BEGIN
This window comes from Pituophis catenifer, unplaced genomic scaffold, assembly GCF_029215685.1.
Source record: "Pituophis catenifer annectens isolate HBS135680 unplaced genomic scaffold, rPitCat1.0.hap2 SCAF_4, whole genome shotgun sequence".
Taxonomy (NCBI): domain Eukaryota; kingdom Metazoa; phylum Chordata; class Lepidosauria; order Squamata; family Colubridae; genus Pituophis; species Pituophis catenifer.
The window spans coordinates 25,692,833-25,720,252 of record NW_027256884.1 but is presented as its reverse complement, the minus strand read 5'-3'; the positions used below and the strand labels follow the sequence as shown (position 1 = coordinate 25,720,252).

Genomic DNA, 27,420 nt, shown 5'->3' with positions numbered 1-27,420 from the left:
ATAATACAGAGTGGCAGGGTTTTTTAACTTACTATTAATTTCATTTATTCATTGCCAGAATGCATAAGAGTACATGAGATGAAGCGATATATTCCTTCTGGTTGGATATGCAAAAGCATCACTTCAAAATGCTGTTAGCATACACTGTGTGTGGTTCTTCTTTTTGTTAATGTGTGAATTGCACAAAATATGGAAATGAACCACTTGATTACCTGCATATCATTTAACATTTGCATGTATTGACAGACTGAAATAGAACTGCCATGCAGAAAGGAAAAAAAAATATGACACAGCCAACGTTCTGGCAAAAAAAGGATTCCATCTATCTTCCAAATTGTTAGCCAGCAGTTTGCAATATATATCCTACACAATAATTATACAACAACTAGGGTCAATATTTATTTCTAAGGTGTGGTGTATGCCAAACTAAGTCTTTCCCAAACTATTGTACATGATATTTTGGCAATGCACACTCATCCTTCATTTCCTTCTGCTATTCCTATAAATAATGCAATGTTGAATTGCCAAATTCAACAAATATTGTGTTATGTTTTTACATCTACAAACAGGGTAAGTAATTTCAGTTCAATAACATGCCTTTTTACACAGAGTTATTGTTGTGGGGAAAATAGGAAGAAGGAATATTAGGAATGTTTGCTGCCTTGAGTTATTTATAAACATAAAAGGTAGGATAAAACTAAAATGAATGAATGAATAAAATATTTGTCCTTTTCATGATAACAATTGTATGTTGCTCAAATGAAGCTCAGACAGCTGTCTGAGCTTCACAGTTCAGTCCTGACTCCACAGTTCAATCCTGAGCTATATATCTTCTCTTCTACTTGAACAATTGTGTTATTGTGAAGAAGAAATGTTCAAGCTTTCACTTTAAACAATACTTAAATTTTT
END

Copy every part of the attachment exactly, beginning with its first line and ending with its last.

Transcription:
This window comes from Pituophis catenifer, unplaced genomic scaffold, assembly GCF_029215685.1.
Source record: "Pituophis catenifer annectens isolate HBS135680 unplaced genomic scaffold, rPitCat1.0.hap2 SCAF_4, whole genome shotgun sequence".
Taxonomy (NCBI): domain Eukaryota; kingdom Metazoa; phylum Chordata; class Lepidosauria; order Squamata; family Colubridae; genus Pituophis; species Pituophis catenifer.
The window spans coordinates 25,692,833-25,720,252 of record NW_027256884.1 but is presented as its reverse complement, the minus strand read 5'-3'; the positions used below and the strand labels follow the sequence as shown (position 1 = coordinate 25,720,252).

Genomic DNA, 27,420 nt, shown 5'->3' with positions numbered 1-27,420 from the left:
ATAATACAGAGTGGCAGGGTTTTTTAACTTACTATTAATTTCATTTATTCATTGCCAGAATGCATAAGAGTACATGAGATGAAGCGATATATTCCTTCTGGTTGGATATGCAAAAGCATCACTTCAAAATGCTGTTAGCATACACTGTGTGTGGTTCTTCTTTTTGTTAATGTGTGAATTGCACAAAATATGGAAATGAACCACTTGATTACCTGCATATCATTTAACATTTGCATGTATTGACAGACTGAAATAGAACTGCCATGCAGAAAGGAAAAAAAAATATGACACAGCCAACGTTCTGGCAAAAAAAGGATTCCATCTATCTTCCAAATTGTTAGCCAGCAGTTTGCAATATATATCCTACACAATAATTATACAACAACTAGGGTCAATATTTATTTCTAAGGTGTGGTGTATGCCAAACTAAGTCTTTCCCAAACTATTGTACATGATATTTTGGCAATGCACACTCATCCTTCATTTCCTTCTGCTATTCCTATAAATAATGCAATGTTGAATTGCCAAATTCAACAAATATTGTGTTATGTTTTTACATCTACAAACAGGGTAAGTAATTTCAGTTCAATAACATGCCTTTTTACACAGAGTTATTGTTGTGGGGAAAATAGGAAGAAGGAATATTAGGAATGTTTGCTGCCTTGAGTTATTTATAAACATAAAAGGTAGGATAAAACTAAAATGAATGAATGAATAAAATATTTGTCCTTTTCATGATAACAATTGTATGTTGCTCAAATGAAGCTCAGACAGCTGTCTGAGCTTCACAGTTCAGTCCTGACTCCACAGTTCAATCCTGAGCTATATATCTTCTCTTCTACTTGAACAATTGTGTTATTGTGAAGAAGAAATGTTCAAGCTTTCACTTTAAACAATACTTAAATTTTT